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Where to Begin: The First 3 Steps to Starting Your Own Business

In addition to a list of logistical things that small business owners need to check off, such as researching and trademarking a potential company name, buying a web domain, opening an L.L.C., and more, there are also a host of other more thoughtful to-do’s you should consider. Here are some oftentimes overlooked first steps, according to two small business ninjas who have grown mini empires.

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Photography by: pixdeluxe for Getty Images

Come up with a brand story.

“Small businesses have stories,” explains Jahje Ives, founder of Baby Jives Co. “We make choices that add value to our products like using only organic materials, employing local labor, or whatever you do that makes you special and different….


People want to connect with you, so let them in.” Inspired to create a design shop while pregnant with her baby Jives, Ives started her company out of an extra room in her Philadelphia home, where she made mobiles between naps. Now Ives works with independent seamstresses and partners to produce her whimsical goods and sells them to smaller shops and larger brands like The Land of Nod and West Elm.

Along with a compelling brand story also comes the actual branding, which Kate Kennedy, founder and C.E.O. of Be There in Five, learned the hard way. “When I first started, I shared an unbranded, horrible quality photo of my doormats on my personal social media pages…. That photo was quickly re-pinned by several people and within a few weeks it had spread across thousands of Pinterest users. It has now been immortalized by the internet and I still see it everywhere with comments from people asking where to get it. If only the photo had branding on it then they’d know!”



[GET MORE: Tips for Starting a Business]

Kennedy’s Pinterest-friendly doormats, which are sold through her Etsy shop, were born from a bad habit. After one too many mornings of feeling rushed and scatter-brained, she decided to paint “turn off your curling iron” on her doormat as a friendly reminder. The simple D.I.Y. idea turned into a booming business; Kennedy has since sold more than 6,000 mats thanks in large part to social media promotion.


Plan for growth.

Kennedy says that newbie business owners need to plan for success, not failure. “Instead of planning tentatively in case you fail, spend more time figuring out what you're going to do if it works. Have a plan for being able to take on additional volume so you can harness every opportunity that comes your way,” she says. Adding, “you don't have to have all the answers or the entire infrastructure ready before it's necessary, but prepare yourself with the knowledge and resources to act quickly if the opportunity comes. You'll learn that being nimble and having the ability to embrace change is just as important as being profitable.”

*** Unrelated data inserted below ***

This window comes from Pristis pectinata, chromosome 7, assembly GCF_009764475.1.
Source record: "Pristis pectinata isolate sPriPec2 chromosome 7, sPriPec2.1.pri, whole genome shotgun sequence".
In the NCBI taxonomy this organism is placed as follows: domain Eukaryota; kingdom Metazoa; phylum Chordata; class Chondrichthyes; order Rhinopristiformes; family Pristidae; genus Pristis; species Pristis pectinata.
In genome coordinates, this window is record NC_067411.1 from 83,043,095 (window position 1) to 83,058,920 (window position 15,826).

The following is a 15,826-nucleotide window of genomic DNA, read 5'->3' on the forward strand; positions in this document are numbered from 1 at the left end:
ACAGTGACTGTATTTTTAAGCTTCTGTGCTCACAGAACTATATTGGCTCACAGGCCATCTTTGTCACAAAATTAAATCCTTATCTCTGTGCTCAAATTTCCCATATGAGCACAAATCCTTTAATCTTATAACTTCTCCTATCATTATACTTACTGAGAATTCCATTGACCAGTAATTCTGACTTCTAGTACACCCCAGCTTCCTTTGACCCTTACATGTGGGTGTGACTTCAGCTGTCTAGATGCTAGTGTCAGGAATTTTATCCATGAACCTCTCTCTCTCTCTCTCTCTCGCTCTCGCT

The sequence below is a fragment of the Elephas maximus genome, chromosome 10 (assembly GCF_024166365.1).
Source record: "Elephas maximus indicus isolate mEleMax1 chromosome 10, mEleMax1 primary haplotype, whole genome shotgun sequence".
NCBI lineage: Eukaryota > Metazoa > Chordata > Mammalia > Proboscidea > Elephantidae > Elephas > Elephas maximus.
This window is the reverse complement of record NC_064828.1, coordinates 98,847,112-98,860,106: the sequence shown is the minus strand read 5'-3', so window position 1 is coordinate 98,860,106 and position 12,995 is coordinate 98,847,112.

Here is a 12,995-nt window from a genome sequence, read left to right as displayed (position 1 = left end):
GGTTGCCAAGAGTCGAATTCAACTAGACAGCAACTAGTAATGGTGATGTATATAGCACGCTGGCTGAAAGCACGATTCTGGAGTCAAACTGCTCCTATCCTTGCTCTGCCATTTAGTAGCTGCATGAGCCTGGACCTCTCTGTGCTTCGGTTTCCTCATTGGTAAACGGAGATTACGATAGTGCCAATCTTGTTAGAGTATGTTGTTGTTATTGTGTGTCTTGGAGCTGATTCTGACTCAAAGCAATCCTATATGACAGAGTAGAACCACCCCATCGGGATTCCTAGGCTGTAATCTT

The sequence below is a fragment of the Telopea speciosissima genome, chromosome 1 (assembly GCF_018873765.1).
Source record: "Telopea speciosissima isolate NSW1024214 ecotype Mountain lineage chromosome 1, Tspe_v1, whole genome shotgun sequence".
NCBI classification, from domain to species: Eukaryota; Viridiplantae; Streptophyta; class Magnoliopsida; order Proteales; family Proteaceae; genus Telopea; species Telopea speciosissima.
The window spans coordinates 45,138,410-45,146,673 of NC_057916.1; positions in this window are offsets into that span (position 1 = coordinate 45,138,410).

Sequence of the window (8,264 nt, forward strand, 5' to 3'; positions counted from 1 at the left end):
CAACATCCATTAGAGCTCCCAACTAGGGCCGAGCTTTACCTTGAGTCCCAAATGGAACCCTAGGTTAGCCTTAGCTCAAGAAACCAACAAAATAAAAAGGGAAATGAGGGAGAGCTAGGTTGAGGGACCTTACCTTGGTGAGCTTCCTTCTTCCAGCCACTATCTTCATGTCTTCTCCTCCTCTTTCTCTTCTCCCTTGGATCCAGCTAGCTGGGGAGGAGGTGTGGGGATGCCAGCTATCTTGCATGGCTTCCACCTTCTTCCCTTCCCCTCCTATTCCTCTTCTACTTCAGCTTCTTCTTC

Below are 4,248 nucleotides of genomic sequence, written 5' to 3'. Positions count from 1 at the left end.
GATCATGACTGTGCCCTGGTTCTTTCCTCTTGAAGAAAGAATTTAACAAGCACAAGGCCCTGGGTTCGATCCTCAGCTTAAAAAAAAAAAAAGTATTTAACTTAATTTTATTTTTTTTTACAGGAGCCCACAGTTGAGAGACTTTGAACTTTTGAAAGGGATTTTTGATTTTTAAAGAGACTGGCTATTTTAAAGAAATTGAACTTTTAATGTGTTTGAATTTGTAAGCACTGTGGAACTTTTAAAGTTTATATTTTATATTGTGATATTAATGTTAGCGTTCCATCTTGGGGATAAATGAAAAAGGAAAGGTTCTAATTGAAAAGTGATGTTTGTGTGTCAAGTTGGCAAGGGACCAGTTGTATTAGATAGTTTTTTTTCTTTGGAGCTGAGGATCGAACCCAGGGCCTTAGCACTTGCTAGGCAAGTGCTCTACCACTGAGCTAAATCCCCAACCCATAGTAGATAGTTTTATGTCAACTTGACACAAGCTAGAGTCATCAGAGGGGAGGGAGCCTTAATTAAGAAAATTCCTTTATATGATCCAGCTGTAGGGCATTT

Ives echoes that sentiment, saying that one of the biggest oversights you can make when starting out is neglecting to develop a growth strategy. “I struggled to keep up with demand for much longer than I should have but it was a hard process for me to let go of the production of each item within my studio, which is why I think it took so long for me to finally find a manufacturer to work with,” she says. Kennedy recommends finding a manufacturer who takes you seriously, despite your size, and aligns with your vision and values. “View the time it takes to hire, train, and develop quality partnerships as an investment that will pay off exponentially when you start to scale,” she says.


Ask for advice -- but don’t always act on it.

While you might think Google has all the answers, reaching out to industry experts (and not just the internet) can save you lots of time and bandwidth -- literally. “I wish I had sought out experienced business owners and asked more questions instead of figuring out everything myself,” Kennedy says. “I'm constantly amazed that someone with experience can tell me in 15 minutes what it would take me a whole weekend and 37 browser tabs to research.”



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Although she strongly recommends asking questions, Kennedy also cautions that some advice should be taken with a grain of salt. “At the beginning, there can be a lot of opinions from your immediate reference group about what you should and shouldn't be doing.” When considering this solicited (or unsolicited) feedback, Kennedy says to always keep your target customers in mind. “Are these people [who are offering advice] going to be the end users? Are they an adequate cross-section of your market? Are they a significant enough sample size that you should project their isolated opinion upon your entire idea? Probably not.” So you should listen to comments, but weigh them carefully. “Don’t let anyone but the customer shape what you’re doing,” she says. “You won’t find a single entrepreneur that didn’t have someone try to talk them out of it.”


You just have to keep on believing and trusting yourself.



[SEE MORE: 5 Things We Learned from Starting a Business from an American Made Winner]